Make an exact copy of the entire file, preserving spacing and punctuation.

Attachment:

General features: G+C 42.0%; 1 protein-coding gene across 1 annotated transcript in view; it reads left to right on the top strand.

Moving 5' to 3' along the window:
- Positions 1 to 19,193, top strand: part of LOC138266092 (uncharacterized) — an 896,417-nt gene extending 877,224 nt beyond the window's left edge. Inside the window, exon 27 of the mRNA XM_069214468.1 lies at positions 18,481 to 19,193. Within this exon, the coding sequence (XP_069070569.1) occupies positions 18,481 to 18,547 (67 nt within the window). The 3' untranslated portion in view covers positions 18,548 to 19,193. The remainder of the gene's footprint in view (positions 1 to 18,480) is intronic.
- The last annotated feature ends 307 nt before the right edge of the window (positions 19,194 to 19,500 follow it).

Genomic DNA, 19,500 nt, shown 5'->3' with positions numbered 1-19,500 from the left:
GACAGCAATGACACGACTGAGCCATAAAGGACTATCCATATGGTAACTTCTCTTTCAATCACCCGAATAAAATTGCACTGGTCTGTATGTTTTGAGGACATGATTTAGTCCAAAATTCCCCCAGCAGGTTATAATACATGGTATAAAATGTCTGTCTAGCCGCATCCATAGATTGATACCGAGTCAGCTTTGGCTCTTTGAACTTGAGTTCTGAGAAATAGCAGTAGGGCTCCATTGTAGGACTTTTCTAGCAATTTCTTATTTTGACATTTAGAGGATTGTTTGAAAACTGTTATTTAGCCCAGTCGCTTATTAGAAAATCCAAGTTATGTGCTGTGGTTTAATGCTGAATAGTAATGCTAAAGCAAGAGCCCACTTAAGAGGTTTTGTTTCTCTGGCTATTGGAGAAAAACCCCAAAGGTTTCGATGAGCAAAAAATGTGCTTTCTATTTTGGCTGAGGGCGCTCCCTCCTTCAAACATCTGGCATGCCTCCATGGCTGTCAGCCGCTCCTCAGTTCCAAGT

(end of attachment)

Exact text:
General features: G+C 42.0%; 1 protein-coding gene across 1 annotated transcript in view; it reads left to right on the top strand.

Moving 5' to 3' along the window:
- Positions 1 to 19,193, top strand: part of LOC138266092 (uncharacterized) — an 896,417-nt gene extending 877,224 nt beyond the window's left edge. Inside the window, exon 27 of the mRNA XM_069214468.1 lies at positions 18,481 to 19,193. Within this exon, the coding sequence (XP_069070569.1) occupies positions 18,481 to 18,547 (67 nt within the window). The 3' untranslated portion in view covers positions 18,548 to 19,193. The remainder of the gene's footprint in view (positions 1 to 18,480) is intronic.
- The last annotated feature ends 307 nt before the right edge of the window (positions 19,194 to 19,500 follow it).

Genomic DNA, 19,500 nt, shown 5'->3' with positions numbered 1-19,500 from the left:
GACAGCAATGACACGACTGAGCCATAAAGGACTATCCATATGGTAACTTCTCTTTCAATCACCCGAATAAAATTGCACTGGTCTGTATGTTTTGAGGACATGATTTAGTCCAAAATTCCCCCAGCAGGTTATAATACATGGTATAAAATGTCTGTCTAGCCGCATCCATAGATTGATACCGAGTCAGCTTTGGCTCTTTGAACTTGAGTTCTGAGAAATAGCAGTAGGGCTCCATTGTAGGACTTTTCTAGCAATTTCTTATTTTGACATTTAGAGGATTGTTTGAAAACTGTTATTTAGCCCAGTCGCTTATTAGAAAATCCAAGTTATGTGCTGTGGTTTAATGCTGAATAGTAATGCTAAAGCAAGAGCCCACTTAAGAGGTTTTGTTTCTCTGGCTATTGGAGAAAAACCCCAAAGGTTTCGATGAGCAAAAAATGTGCTTTCTATTTTGGCTGAGGGCGCTCCCTCCTTCAAACATCTGGCATGCCTCCATGGCTGTCAGCCGCTCCTCAGTTCCAAGT